Homeschooling can be an incredibly rewarding form of learning, but its success really depends on how you approach it. The determining factor is motivation, both on the part of the parents and the student; in some cases it works wonders, but it is totally inappropriate in others. Every education system offers great opportunities for children to learn new information and skills, and to take advantage of their own unique qualities and interests. Homeschooling is no different from public school, private school, charter school, unschooling and other models in that there are advantages and disadvantages.
Now is the time to have a very frank conversation about the pros and cons of homeschooling based on feedback from our parents, Calvert, and others. One of the biggest myths we break is the idea that the socialization of homeschooling doesn't exist or that those who study at home are all weird or don't know how to interact with people. The truth is that there are advantages and disadvantages to the social experience of students who study at home, just as there are pros and cons in public school. Experiences will vary for all children, but the fairest way to characterize socialization in a homeschooling environment is to say that it is different.
However, it's important to consider both the pros and cons to ensure you make an informed and informed decision. Below is the chart of advantages and disadvantages of homeschooling from Calvert Education. The table includes some of the points from the previous article, along with additional factors. One of the things that I have enjoyed so much about homeschooling is seeing my children thrive in extracurricular areas.
Another way we can measure how students who learn at home compare academically to students with traditional education is to compare success at the university level. While there are many free resources available, homeschooling supplies, such as textbooks, books, paper, art materials, computers, software and other homeschooling tools, cost money. Having knowledge of private, charter (non-profit and for-profit) and public schools, it makes sense to me that students score better if they are homeschooled. While cost is certainly something to consider, many families find that homeschooling actually saves money in the long run.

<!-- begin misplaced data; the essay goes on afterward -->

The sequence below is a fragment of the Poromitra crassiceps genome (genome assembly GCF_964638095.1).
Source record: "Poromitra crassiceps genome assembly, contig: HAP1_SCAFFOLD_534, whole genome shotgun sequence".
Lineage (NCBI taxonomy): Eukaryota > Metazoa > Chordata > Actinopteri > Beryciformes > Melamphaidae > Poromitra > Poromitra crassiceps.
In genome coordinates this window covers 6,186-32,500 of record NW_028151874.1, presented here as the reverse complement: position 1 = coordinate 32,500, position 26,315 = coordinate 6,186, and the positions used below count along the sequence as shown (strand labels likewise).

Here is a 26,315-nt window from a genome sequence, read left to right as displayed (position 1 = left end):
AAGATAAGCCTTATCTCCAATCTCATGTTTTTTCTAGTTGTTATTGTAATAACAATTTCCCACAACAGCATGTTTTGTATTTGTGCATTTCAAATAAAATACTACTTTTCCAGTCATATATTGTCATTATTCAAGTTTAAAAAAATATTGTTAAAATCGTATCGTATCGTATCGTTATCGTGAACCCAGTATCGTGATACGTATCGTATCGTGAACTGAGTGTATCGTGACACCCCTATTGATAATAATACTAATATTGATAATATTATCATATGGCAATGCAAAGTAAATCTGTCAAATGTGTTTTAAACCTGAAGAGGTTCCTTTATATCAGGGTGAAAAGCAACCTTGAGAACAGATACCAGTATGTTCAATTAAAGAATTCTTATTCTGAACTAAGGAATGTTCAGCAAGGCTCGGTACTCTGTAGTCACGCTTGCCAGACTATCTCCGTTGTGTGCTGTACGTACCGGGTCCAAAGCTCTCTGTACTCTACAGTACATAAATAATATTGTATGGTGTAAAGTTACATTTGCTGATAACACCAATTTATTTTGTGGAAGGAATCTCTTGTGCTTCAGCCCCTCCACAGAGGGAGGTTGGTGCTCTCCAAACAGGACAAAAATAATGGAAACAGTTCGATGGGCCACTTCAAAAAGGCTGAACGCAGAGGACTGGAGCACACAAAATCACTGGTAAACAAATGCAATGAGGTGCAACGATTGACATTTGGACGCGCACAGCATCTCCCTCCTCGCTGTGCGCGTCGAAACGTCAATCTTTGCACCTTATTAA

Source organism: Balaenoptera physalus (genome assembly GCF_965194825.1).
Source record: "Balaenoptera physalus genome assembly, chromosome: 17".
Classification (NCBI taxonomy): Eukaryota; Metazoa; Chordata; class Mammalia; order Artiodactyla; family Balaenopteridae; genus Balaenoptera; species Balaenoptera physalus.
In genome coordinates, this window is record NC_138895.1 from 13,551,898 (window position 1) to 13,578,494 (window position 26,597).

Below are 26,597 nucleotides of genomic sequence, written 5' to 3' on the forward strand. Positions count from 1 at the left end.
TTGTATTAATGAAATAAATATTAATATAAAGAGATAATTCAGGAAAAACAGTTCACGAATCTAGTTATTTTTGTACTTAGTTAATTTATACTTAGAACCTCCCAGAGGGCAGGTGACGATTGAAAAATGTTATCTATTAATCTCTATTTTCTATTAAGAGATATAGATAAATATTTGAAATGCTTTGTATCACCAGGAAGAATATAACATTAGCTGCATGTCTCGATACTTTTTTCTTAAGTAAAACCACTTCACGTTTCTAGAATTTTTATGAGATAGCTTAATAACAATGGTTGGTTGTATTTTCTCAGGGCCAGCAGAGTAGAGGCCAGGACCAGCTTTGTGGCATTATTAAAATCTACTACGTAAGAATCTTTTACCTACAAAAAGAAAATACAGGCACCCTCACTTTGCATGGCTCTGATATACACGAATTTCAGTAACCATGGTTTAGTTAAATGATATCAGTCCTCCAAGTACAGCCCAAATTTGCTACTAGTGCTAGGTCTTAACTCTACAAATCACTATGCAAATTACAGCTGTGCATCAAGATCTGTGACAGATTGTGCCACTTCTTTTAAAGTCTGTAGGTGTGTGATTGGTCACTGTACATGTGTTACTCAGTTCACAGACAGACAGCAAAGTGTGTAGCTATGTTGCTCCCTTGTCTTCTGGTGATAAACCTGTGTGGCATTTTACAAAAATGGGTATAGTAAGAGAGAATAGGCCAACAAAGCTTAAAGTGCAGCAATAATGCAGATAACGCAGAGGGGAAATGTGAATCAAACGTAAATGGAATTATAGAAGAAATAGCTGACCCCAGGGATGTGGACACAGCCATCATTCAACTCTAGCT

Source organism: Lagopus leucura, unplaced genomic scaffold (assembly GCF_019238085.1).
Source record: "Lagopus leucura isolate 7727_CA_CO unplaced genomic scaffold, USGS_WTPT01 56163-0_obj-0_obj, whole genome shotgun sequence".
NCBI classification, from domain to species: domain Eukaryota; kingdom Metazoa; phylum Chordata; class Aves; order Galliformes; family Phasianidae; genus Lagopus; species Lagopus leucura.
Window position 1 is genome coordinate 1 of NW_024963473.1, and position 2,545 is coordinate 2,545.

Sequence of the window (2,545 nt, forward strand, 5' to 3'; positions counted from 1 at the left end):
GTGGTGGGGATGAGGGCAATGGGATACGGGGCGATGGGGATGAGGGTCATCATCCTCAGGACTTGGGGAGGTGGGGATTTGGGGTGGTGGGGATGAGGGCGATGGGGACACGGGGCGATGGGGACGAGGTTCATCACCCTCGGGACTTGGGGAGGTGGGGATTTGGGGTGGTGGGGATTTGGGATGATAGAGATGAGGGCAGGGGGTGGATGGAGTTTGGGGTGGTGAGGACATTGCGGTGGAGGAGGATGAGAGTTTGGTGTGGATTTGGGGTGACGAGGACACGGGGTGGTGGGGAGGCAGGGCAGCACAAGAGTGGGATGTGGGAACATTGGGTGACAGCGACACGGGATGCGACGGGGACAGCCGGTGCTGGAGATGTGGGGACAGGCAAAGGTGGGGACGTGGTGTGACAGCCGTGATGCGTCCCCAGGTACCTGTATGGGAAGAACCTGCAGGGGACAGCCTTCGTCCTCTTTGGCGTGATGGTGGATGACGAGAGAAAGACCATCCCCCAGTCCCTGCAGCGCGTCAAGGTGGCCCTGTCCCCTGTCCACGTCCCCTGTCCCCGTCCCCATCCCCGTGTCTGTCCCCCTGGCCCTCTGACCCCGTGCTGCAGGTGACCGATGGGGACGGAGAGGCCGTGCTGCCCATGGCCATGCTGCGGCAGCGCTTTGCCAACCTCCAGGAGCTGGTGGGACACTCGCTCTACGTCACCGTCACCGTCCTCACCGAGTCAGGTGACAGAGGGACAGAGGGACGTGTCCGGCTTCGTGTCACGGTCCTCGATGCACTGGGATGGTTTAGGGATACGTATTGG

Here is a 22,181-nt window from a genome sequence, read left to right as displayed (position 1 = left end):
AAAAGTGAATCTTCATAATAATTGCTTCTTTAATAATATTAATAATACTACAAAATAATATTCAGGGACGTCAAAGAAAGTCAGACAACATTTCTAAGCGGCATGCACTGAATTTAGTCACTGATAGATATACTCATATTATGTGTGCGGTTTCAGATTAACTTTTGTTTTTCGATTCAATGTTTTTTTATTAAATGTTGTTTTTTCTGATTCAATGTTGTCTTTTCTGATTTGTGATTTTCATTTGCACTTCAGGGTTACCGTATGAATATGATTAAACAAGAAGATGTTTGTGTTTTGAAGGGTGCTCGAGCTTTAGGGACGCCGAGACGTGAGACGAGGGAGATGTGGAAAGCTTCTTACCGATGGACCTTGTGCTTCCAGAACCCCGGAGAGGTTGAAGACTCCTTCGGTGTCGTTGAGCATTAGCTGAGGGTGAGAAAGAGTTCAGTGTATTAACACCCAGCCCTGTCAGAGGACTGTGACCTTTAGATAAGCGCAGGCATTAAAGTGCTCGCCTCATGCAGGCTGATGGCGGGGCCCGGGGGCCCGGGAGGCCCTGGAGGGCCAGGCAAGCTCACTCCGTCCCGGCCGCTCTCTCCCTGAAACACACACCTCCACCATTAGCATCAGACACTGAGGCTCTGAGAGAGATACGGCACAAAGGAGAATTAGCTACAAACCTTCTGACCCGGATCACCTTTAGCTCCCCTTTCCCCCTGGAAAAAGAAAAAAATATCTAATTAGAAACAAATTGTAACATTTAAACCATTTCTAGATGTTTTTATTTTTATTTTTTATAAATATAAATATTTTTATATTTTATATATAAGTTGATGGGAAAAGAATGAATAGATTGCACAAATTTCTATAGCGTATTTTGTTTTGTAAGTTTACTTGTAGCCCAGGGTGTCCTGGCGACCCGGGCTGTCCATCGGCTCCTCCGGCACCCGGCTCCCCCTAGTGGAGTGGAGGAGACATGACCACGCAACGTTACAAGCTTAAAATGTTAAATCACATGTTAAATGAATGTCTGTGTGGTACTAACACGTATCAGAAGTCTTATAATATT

For most families who are used to sending their children to traditional school, homeschooling can be a big lifestyle change. A third aspect of homeschooling to consider is the academic freedom you can gain and the impact that will have on you and your child. However, this does not mean that children who study at home do not have access to their peers or do not have the ability to play sports or interact socially with others outside their family. The NHERI conducts research on homeschooling, is an information-sharing center for the public, researchers, homeschooling students, the media and policy makers, and educates the public on the findings of all related research.
Parents and children often cite how the homeschooling curriculum encouraged them to leave home and learn about science, art, mathematics, and history in the real world. The researchers found that children who studied at home scored higher on this scale than students with conventional education. However, the research designs made to date do not conclusively “prove” that homeschooling causes these things. While many homeschooling families teach English, Mathematics, Science, and History, education is by no means limited to just those subjects.